An immense amount of butter

I was thinking about how times have changed especially in regards to life at home. In our house, and I’m sure in many others, my husband I both do household tasks, cooking, cleaning, tidying up… well, actually neither of us are very good at tidying, and one of us can’t really see the point of it and so leaves things wherever he was using them. This results in lots of things being everywhere, and then he can’t find something, because of course it’s at the bottom of a pile of other things! Not mentioning any names of course…

We both enjoy shopping for food and cooking and then eating what we’ve bought. A hundred and twenty years ago, no man would have done housework, and probably very few did any cooking at all. That all fell to the women in the household, the wife and the daughters, and in even modest households, a maid or two. Yesterday I shared Helen N. Lawson’s introduction to  ‘The A1 Cookery Book’ where she gave her ideas on budgeting for a household, and gave an example of a week’s food bills for a couple, a visitor and their three servants, divided into what would be spent at the butcher’s, grocer’s, dairy, baker and confectioner’s, greengrocer’s and fishmonger’s.

She goes on to explain that weekly bills might vary slightly, and how much would be spent ‘if the bread and cakes are made at home’, and that ‘butter and eggs are troublesome items to control as there is practically no limit to the amount that can be used in cooking.’ She continues to explore and explain about budgeting:

It is therefor absolutely necessary, where economy has to be studied, to order only a certain quantity of each every week, and then to regulate your cooking accordingly.
To help do this I have divided the list of sweets and puddings under three headings: those that contain eggs and butter, those that contain only eggs and no butter, and those sweets and puddings that contain neither. Under this last heading are milk puddings as the small amount of butter required is insignificant and is also not indispensable. (this is in the recipe sections of Helen’s book)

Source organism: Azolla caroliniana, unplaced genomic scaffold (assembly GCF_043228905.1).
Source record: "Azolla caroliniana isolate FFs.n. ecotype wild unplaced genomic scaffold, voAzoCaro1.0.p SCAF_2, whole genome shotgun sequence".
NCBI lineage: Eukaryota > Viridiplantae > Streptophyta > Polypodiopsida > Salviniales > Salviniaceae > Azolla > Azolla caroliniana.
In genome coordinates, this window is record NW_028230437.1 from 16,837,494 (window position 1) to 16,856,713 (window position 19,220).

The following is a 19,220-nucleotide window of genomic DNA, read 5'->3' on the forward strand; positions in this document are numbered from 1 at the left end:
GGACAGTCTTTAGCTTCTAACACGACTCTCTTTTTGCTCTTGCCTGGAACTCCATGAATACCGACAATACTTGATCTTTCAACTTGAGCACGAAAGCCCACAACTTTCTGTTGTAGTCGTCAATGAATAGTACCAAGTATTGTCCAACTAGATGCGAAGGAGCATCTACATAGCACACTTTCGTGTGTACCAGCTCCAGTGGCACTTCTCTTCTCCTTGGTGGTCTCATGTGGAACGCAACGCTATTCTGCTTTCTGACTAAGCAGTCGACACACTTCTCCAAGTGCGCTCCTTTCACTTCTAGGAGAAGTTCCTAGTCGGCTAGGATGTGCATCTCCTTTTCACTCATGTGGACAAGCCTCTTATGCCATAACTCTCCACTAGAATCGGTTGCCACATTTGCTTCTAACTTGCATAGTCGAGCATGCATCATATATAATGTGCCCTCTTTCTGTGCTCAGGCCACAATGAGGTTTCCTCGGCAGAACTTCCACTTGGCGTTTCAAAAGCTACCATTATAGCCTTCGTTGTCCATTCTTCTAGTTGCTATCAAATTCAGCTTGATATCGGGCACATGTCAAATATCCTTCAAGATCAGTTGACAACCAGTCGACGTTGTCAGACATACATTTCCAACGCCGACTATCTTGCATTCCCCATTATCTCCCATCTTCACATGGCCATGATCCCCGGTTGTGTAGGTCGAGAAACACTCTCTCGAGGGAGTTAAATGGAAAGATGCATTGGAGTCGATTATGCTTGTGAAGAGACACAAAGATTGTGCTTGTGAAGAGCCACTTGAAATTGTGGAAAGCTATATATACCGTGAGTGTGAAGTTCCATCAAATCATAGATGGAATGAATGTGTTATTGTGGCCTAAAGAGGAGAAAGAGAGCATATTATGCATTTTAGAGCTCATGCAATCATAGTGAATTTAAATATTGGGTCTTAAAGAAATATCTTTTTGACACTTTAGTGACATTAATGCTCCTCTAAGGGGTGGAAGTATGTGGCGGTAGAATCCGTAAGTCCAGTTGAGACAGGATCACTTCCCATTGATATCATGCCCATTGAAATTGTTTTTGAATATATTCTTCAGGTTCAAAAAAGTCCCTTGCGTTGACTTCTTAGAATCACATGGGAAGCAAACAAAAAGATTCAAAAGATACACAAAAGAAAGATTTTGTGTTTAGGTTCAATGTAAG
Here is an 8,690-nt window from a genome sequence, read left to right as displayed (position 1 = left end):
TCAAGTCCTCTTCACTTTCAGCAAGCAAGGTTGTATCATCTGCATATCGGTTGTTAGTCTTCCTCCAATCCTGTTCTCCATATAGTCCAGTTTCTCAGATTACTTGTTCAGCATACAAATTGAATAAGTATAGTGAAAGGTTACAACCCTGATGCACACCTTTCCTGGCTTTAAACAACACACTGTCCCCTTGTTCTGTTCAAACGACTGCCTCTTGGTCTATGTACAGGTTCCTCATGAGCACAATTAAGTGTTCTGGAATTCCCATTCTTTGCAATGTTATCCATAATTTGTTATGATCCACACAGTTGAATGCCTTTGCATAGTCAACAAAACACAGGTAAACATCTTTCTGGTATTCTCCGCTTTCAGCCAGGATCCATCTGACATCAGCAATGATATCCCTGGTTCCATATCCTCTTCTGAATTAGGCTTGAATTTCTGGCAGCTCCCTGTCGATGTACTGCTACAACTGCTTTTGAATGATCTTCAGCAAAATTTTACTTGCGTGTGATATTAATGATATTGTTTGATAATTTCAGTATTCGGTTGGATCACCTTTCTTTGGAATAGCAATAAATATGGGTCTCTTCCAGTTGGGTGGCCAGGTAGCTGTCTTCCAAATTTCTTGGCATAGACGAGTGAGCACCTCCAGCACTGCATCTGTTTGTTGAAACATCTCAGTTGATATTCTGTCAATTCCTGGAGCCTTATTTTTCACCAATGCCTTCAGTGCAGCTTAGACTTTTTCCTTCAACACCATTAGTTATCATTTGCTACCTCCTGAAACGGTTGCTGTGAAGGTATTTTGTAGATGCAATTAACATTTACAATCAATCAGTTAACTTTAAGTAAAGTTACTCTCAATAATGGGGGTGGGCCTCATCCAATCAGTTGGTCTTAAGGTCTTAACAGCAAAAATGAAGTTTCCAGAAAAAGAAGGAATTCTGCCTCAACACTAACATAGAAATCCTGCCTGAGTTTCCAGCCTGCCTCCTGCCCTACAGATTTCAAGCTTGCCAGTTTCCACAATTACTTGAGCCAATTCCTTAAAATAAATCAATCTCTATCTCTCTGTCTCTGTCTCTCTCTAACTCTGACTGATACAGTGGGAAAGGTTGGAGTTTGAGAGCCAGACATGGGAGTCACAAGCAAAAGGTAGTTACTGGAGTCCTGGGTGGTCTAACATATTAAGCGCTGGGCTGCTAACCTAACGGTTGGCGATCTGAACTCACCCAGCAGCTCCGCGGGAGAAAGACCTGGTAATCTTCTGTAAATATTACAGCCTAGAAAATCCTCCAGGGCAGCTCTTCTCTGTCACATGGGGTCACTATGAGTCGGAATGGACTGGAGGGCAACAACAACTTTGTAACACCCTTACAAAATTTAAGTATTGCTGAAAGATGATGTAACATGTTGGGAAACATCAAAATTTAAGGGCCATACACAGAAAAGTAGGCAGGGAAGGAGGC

Good cooking takes an immense amount of butter, but it is easier to regulate the use of it in soups and made-up meat dishes and vegetables, than sweets.
In households where people keep their own poultry and grow their own vegetables this will make a great difference to their weekly books, (the account books) and something that must be deduced from the weekly allowance for the maintenance of the garden and poultry yard.

There is no mention anywhere of the use of oil, and absolutely no margarine; margarine was invented in 1869 but I have no idea when it reached the UK, when it became popular and more commonly in use… I must try and find out!

My featured image is of hot cross buns, which are already in the shops despite Lent not even having started and Easter a couple of months away – I’m sharing it because obviously, hot cross buns need an immense amount of butter!

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